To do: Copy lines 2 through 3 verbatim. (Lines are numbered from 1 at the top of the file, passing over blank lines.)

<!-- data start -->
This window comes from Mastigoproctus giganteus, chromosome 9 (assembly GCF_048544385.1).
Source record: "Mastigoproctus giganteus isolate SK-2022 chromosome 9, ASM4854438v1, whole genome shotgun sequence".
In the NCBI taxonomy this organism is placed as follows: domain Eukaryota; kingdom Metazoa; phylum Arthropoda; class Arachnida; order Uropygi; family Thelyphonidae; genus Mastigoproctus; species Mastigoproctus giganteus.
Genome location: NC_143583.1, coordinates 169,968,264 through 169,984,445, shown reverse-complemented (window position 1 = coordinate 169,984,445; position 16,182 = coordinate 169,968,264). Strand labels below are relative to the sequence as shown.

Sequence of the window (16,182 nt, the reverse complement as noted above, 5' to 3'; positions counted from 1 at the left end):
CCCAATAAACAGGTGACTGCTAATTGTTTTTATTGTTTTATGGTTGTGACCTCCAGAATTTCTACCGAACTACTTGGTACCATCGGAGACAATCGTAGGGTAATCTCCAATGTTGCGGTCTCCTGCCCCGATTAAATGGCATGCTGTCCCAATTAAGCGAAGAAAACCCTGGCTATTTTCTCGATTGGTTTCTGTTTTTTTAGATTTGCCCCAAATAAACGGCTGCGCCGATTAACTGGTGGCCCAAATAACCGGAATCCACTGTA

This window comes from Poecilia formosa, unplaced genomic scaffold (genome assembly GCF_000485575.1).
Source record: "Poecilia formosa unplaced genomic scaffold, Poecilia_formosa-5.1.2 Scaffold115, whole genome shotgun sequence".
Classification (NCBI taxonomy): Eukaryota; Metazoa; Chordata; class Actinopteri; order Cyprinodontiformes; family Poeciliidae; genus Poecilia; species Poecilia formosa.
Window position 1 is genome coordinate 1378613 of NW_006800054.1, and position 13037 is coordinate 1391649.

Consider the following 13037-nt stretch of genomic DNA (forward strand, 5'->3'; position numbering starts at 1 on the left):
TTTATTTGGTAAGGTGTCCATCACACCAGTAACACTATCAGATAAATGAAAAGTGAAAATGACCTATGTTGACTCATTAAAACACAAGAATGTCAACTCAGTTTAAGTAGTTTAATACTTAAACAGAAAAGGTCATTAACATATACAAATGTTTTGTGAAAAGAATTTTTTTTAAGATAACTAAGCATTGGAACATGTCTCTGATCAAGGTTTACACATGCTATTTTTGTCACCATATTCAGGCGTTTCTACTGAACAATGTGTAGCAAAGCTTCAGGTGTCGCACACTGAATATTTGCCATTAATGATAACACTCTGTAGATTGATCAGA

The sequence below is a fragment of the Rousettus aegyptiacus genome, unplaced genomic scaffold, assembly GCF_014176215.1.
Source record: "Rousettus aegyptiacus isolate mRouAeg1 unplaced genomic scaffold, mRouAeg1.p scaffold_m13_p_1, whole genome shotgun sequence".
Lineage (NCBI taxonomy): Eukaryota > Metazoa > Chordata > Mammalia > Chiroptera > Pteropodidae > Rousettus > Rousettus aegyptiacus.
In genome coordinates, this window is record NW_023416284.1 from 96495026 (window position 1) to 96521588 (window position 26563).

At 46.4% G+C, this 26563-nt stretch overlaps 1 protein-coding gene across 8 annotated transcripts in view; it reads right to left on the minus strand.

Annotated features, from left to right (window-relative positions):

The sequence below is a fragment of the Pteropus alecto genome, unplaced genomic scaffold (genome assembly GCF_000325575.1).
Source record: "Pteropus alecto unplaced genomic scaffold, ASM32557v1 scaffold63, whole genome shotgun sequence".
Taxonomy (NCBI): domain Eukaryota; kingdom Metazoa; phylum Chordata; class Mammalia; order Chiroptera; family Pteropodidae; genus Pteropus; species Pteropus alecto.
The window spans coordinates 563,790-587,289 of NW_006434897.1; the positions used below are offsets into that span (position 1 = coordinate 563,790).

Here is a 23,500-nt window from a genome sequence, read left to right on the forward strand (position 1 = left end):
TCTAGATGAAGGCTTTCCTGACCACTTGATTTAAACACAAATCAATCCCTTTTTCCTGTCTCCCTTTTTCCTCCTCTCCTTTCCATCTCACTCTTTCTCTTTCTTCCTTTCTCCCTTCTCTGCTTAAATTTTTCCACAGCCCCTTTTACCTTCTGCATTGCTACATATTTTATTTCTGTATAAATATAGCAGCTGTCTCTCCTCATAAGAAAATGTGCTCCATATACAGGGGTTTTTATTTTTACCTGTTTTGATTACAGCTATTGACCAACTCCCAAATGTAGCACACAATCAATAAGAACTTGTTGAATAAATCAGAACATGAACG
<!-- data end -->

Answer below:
Source record: "Mastigoproctus giganteus isolate SK-2022 chromosome 9, ASM4854438v1, whole genome shotgun sequence".
In the NCBI taxonomy this organism is placed as follows: domain Eukaryota; kingdom Metazoa; phylum Arthropoda; class Arachnida; order Uropygi; family Thelyphonidae; genus Mastigoproctus; species Mastigoproctus giganteus.